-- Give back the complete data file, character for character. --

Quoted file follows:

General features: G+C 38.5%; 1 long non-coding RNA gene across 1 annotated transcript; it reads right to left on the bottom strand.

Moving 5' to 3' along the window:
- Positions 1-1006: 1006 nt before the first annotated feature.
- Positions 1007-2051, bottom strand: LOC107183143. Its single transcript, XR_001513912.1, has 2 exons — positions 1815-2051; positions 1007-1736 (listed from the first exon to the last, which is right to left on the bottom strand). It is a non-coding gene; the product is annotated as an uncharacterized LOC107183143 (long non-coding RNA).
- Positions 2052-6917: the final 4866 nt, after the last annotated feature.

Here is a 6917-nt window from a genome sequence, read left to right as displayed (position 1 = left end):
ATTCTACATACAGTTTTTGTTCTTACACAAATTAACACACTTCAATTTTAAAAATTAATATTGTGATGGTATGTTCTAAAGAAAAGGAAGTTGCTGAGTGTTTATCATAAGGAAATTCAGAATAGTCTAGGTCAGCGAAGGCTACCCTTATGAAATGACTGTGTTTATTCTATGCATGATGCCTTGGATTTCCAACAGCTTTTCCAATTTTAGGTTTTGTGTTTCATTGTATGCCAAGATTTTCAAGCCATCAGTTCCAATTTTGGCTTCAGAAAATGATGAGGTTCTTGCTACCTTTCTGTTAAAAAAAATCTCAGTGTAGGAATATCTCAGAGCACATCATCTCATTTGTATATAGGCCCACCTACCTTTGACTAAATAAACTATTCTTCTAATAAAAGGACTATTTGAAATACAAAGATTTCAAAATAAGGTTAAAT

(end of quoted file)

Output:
General features: G+C 38.5%; 1 long non-coding RNA gene across 1 annotated transcript; it reads right to left on the bottom strand.

Moving 5' to 3' along the window:
- Positions 1-1006: 1006 nt before the first annotated feature.
- Positions 1007-2051, bottom strand: LOC107183143. Its single transcript, XR_001513912.1, has 2 exons — positions 1815-2051; positions 1007-1736 (listed from the first exon to the last, which is right to left on the bottom strand). It is a non-coding gene; the product is annotated as an uncharacterized LOC107183143 (long non-coding RNA).
- Positions 2052-6917: the final 4866 nt, after the last annotated feature.

Here is a 6917-nt window from a genome sequence, read left to right as displayed (position 1 = left end):
ATTCTACATACAGTTTTTGTTCTTACACAAATTAACACACTTCAATTTTAAAAATTAATATTGTGATGGTATGTTCTAAAGAAAAGGAAGTTGCTGAGTGTTTATCATAAGGAAATTCAGAATAGTCTAGGTCAGCGAAGGCTACCCTTATGAAATGACTGTGTTTATTCTATGCATGATGCCTTGGATTTCCAACAGCTTTTCCAATTTTAGGTTTTGTGTTTCATTGTATGCCAAGATTTTCAAGCCATCAGTTCCAATTTTGGCTTCAGAAAATGATGAGGTTCTTGCTACCTTTCTGTTAAAAAAAATCTCAGTGTAGGAATATCTCAGAGCACATCATCTCATTTGTATATAGGCCCACCTACCTTTGACTAAATAAACTATTCTTCTAATAAAAGGACTATTTGAAATACAAAGATTTCAAAATAAGGTTAAAT